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The Unforgivable (2021) Review

| Nov 24, 2021

I knew I was in for an emotional roller coaster the second I saw the trailer for The Unforgivable, but nothing prepared me for the ride I just went on. The second you see Sandra Bullock with a bad hair cut, you know you’re going to be seeing her come Oscar season, and this proves so very true with this film.

Bullock takes the lead in The Unforgivable as Ruth Slater, a convict who has spent 20 years in prison for killing a cop. Of course, nothing is quite that simple, but we follow her on her journey back into society and all the trials and tribulations that follow suit. We follow her through work, friendships and parole, but most importantly, Ruth left behind her five-year-old sister, Katie, when she went away.

Though that section of the story is particularly triggering, especially being someone with young children in my life, I was surprised to see how heartbreaking the film was in its entirety. The trending lesson in the story is that Ruth lost her rights with the choices she made. She lost her rights to work, to friends, to love, and to family. However, there are always so many sides to a story, and each character in the film managed to find a new side to Ruth’s story.

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Let me just say, the cast is stacked. The roles are small, but vital in the narrative. Viola Davis as a passionate mother, Jon Bernthal as the good-guy co-worker, and Vincent D’Onofrio as the lawyer with a bleeding heart. This is one of few roles I’ve seen D’Onofrio as the good guy. It was a nice change from Men in Black, Daredevil, or The Cell. The role he played was important in giving Ruth a fighting chance, and hope. He felt warm, forgiving, and his willingness to help Bullock’s character felt genuine, even up against his wife, played by Davis.

Davis’ role uncovered huge holes we were missing in the story. She is the protective mother, the one who KNOWS Ruth doesn’t deserve rights, until she does. We are faced with two strong women at odds with each other protecting the ones they love. In an instant, you see the tension break between them as the story changes to something more, something deeper, something darker.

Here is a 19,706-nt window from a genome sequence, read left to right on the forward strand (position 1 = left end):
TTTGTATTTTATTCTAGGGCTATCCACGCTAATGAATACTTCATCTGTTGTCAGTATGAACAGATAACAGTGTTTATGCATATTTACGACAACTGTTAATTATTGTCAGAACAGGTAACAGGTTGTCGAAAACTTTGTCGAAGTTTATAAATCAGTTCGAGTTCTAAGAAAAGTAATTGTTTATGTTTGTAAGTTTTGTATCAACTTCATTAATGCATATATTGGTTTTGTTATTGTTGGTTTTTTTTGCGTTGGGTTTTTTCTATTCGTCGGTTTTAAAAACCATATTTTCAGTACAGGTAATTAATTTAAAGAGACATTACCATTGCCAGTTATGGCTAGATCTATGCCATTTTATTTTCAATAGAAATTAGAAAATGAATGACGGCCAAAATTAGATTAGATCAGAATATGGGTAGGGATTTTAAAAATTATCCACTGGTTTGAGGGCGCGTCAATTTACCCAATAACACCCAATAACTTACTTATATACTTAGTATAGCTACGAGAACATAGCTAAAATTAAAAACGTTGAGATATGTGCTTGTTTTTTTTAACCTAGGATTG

“The Unforgivable is a devastating film in the most meaningful way.”

Bernthal was another character I found myself rooting for, and another case of “everybody’s got a story.” He came into Ruth’s life, made her feel real again, but quickly taught her that she needed to continue protecting herself, even on the outside. I wanted to hug him, then hurt him and then somehow hug him again.

Bullock though, she ruined me, as she is known to do. Thinking back on her scenes in The Unforgivable, I’m brought to tears. The pain behind her eyes, the rough edges she displays in her voice and the way she carries herself, she has completely transformed into her character. The desperation she is able to convey through a look or simply pacing around the room speaks wonders for the actor that she is.

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The script was written by Peter Craig, Hillary Seitz and Courtenay Miles, based on the TV mini-series Unforgiven written by Sally Wainwright. I’m very curious about how this story would play out as a longer series, and wonder if it would have the same effect with the story broken into pieces. Directed by Nora Fingscheidt, and brought to life by the incredible actors that were involved, I can’t see this film done any other way. It was perfect. Oscar nominations are inevitably on the way for The Unforgivable.

The Unforgivable is a devastating film in the most meaningful way. It explores loss, fear, love, protection and new beginnings in really raw ways. Flawlessly acted, and beautifully written and directed, this is a film I don’t think I can watch again, and that is one of the biggest compliments I can give. There are no words for The Unforgivable, only feelings.

Final Thoughts

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The Unforgivable (2021) Review
IMDB:
LINK
Director(s):
Nora Fingscheidt
Actor(s):
Sandra Bullock, Jon Bernthal, Vincent D'Onofrio
Film Genre(s):
Drama
Running Time:
112 min
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